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Russia views Pak as 'greatest' potential threat: US cable

Russia views Pakistan as the "greatest" potential threat to the regional stability and has de facto imposed embargo on the sale of weapons to Islamabad, according to a secret US diplomatic cable leaked by whistleblower Wikileaks website.

world Updated: Dec 04, 2010 23:31 IST

Russia views Pakistan as the "greatest" potential threat to the regional stability and has de facto imposed embargo on the sale of weapons to Islamabad, according to a secret US diplomatic cable leaked by whistleblower Wikileaks website.

In his 'secret' dispatch, US Ambassador to Moscow William J. Burns said Russia views Pakistan as the greatest potential threat to regional stability and Russian Foreign Minister ruling out weapons sales to Pakistan as far back as 2003.

"Russian decision-making process has led to a defacto embargo on weapons transfers to Iraq, where Russia is concerned over leakages to Iraqi insurgents and al-Qaeda; to a hands-off policy towards Pakistan, the country Russia views as the greatest potential threat to regional stability (with then-Russian Foreign Minister Igor Ivanov ruling out weapons sales to Pakistan as far back as 2003)," Burns communicated in dispatch to Washington in October 2007.

Analysing the Russian arms export in which India and China remain big-ticket customers, Burns wrote: "While Russian experts still downplay the ability of the US to displace Russia in the Indian arms market, for reasons of cost and the legacy of decades' old dependence, they recognise increasing American inroads and growing influence."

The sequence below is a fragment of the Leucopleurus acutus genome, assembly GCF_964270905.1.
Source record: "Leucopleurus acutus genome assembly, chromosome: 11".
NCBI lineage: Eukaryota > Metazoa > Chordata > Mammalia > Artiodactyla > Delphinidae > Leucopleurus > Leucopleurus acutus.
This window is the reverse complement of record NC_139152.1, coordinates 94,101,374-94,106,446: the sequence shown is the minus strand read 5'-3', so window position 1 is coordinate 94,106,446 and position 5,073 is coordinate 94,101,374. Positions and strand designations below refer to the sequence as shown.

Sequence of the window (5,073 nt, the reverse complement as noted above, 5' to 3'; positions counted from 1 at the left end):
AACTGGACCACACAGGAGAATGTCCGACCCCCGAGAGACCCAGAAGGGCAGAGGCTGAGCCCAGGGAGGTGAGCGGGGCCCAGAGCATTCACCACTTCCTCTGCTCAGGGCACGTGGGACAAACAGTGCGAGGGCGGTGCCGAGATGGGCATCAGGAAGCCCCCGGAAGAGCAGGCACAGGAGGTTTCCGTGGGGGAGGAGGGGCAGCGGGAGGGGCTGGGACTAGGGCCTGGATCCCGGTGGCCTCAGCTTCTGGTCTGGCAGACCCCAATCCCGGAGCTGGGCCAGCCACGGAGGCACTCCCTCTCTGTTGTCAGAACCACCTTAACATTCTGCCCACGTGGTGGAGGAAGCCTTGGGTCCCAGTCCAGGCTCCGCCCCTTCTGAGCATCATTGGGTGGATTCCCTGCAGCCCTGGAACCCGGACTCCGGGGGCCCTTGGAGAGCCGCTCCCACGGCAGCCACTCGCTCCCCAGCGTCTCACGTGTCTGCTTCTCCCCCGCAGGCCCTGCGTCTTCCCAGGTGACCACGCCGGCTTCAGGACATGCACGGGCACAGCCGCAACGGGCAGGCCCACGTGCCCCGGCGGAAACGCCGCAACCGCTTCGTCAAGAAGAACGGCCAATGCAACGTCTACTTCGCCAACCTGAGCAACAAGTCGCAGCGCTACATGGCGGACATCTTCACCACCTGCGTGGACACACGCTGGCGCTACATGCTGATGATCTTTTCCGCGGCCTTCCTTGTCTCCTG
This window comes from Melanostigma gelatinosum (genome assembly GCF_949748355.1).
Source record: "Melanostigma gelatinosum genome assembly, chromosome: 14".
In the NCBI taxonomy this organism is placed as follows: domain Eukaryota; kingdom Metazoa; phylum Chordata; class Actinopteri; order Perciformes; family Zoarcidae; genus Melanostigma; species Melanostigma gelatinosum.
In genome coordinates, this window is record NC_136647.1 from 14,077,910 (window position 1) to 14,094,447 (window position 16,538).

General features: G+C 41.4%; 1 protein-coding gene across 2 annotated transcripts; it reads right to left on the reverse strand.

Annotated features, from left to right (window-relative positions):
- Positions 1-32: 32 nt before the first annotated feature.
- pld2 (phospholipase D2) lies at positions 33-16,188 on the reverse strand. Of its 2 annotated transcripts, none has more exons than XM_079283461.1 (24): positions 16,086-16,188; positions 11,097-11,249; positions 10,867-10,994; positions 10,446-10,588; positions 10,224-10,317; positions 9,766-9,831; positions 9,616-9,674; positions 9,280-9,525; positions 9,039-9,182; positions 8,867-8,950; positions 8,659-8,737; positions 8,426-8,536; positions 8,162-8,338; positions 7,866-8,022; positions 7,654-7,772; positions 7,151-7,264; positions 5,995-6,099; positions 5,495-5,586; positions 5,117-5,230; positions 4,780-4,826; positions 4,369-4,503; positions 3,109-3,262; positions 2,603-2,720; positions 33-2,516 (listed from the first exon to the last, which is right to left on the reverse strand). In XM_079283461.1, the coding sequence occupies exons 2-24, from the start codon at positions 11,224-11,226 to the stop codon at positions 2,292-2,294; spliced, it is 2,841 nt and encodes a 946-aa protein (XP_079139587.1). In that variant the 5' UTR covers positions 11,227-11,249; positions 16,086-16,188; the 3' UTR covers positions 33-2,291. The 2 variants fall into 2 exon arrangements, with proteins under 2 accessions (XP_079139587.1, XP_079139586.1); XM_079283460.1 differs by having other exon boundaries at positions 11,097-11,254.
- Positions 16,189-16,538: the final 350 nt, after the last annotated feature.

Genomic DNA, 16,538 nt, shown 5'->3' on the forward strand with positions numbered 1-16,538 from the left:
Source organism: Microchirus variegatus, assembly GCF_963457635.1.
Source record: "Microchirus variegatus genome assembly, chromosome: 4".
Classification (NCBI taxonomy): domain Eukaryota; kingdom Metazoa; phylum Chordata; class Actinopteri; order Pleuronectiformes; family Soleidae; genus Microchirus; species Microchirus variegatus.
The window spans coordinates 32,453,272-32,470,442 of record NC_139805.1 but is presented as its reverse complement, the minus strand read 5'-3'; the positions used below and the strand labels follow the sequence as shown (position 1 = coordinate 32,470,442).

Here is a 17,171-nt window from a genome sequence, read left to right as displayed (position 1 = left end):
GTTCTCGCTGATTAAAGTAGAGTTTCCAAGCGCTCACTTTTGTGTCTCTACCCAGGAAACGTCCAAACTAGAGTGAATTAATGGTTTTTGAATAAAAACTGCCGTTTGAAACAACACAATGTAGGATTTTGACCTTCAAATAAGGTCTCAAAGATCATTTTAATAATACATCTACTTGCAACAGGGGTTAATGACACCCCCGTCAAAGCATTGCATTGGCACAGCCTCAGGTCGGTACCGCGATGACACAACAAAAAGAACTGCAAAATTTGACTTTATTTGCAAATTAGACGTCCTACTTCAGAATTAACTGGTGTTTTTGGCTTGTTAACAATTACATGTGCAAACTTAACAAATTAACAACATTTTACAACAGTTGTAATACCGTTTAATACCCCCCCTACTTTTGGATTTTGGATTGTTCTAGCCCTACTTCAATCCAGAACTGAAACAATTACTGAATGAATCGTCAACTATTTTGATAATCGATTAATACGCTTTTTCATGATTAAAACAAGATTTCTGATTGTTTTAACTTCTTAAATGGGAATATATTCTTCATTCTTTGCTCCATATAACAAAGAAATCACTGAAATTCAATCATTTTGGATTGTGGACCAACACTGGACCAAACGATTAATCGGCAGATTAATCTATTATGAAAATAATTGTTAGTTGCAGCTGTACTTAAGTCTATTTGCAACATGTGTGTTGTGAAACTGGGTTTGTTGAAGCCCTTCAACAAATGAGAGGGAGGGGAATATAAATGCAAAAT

"Senior officials maintain that Russia does take into account the impact on the stability of the region in determining whether to sell weapons and shares our concern about weapons falling into terrorists' hands," Burns, currently Under Secretary for Political Affairs with the State Department, noted in his analysis of the Russian arms exports.

However, he wrote that in the case of Iran and Syria, Moscow does not share Washington's concerns, albeit refrains from selling them offensive weapons.

In his secret dispatch from Moscow, Burns complained that Russian officials defend arms sales to countries of concern in narrow legal terms.

"In answering our demarches, MFA officials always identify whether the transfer is regulated by one of the multilateral arms controls regimes (e.g. Wassenaar Group, MTCR, etc.), UN resolutions, or Russian law," he wrote.

However, he conceded that the concern over leakage has prompted Russia to tighten its export controls, with the recent institution of new provisions in arms sale contracts for Small Arms and Light Weapons (SALW) that require end-user certificates and provide Russia the right to inspect stockpiles of weapons sold.